“Don’t Shut ‘Em Down” details the economic downturn, drawing parallels between Detroit and Dublin’s bleak outlooks with factories closing and populations dwindling. “The Present State of Grace” urges its audience to rise above the bull, find inner peace and persevere.
The title of Speed of Darkness comes from Miljenko Jergovic’s collection of short stories called Sarajevo Marlboro. The artist who did the cover art for the recording, Dino Misetic, was quoted in the book as a child. The book is a fictionalized retelling of how the Bosnian War of the early 1990s after the breakup of Yugoslavia disrupted lives.
The stories show the horrors of war, but the Croatian author also highlights how things became ghastly so quickly. The stories in the anthology illustrate the resiliency of humanity, even when under siege. Sound familiar?
Misetic is quoted in the book as an 11-year-old schoolboy, temporarily displaced in Zagreb from Zenica because of the unrest. “I know what the speed of light is, “ he said. “But we haven’t learned about the speed of darkness yet.”
“It was such a profound thing to say, sort of a from the mouths of babes thing,” Schmidt says. The situation escalated quickly, displacing the city’s Muslims, Croats and Serbs. The quote’s power stuck with King.
“Economically and politically, we’ve seen kind of the same thing happen in America, not to the same bloody extent, but certainly we saw how quickly things can change from a bright, cheery economy to a really dire, morose economy,” Schmidt says. “It seemed like a really appropriate quote for that switch. But the upside is that it can turn around just as quickly.”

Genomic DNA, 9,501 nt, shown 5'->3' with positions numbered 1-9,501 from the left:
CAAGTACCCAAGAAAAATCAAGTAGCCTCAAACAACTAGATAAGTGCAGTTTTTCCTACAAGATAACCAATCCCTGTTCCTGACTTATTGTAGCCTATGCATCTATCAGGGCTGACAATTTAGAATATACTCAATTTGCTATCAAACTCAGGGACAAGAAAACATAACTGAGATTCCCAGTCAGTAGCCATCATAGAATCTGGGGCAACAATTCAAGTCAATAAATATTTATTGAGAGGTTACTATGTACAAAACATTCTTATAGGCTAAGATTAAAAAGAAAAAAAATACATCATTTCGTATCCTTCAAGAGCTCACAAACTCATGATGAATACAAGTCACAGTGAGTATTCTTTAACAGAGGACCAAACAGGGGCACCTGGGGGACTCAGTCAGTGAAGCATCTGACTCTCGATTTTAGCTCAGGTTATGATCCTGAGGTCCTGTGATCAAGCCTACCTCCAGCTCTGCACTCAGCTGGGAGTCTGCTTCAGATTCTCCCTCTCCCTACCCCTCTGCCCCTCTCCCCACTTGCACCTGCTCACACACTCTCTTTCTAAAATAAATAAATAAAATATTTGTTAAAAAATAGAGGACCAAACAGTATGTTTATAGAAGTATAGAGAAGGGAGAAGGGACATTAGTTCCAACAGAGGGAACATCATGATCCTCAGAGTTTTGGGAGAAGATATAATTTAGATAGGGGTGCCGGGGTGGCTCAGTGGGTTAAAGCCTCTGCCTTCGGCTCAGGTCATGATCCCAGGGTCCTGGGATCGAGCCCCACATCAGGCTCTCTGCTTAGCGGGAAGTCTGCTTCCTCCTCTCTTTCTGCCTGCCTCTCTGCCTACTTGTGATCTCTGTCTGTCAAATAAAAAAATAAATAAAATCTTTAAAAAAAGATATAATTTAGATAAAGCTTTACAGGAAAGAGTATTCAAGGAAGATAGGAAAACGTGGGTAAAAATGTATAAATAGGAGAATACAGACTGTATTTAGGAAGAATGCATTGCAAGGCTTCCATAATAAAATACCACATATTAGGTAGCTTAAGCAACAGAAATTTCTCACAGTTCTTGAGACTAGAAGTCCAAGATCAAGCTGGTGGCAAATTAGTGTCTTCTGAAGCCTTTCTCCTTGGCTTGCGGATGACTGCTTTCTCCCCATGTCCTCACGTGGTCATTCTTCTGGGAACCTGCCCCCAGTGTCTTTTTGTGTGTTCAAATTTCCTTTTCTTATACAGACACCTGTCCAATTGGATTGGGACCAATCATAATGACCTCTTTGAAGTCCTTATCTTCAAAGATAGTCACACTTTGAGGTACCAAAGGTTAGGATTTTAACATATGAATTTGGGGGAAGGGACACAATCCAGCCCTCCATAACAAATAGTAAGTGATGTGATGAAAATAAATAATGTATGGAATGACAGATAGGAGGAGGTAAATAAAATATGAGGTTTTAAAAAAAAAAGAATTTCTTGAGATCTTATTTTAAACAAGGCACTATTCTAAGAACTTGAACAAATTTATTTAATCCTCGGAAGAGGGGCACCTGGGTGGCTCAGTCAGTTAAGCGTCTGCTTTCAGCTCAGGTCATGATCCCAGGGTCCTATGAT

“Rise Up” closes the album’s songs about life’s ups and downs with a call for resiliency. “Stand and be counted,” King sings, championing defiant hope in search of the fizzling American Dream. “Dig out the cancer / dig out the cancer of futility.”
Don’t Chute the Messenger
The album’s lofty message hasn’t been an easy sell. “This album has proven difficult for us (because) people are uncomfortable by some of the subject matter that we are talking about and that is fine, that’s why we brought it up,” Schmidt says. The mass media representation of a country on the upswing doesn’t match up with the picture they encounter on tour.
“We felt like it was our responsibility to tell the stories of some of the people we are seeing out there,” Schmidt says. “They are being told the hard times are over, but yet they’re losing their houses and their lives are collapsing and their jobs are gone and they feel like they don’t have a voice. We were able to be a voice for them.”
Still, the band members don’t want to come off preachy. “We’re not trying to tell anyone what to think, just that they need to think,” Schmidt says. Or they may sink like a stone. For the times, they are a-changin’.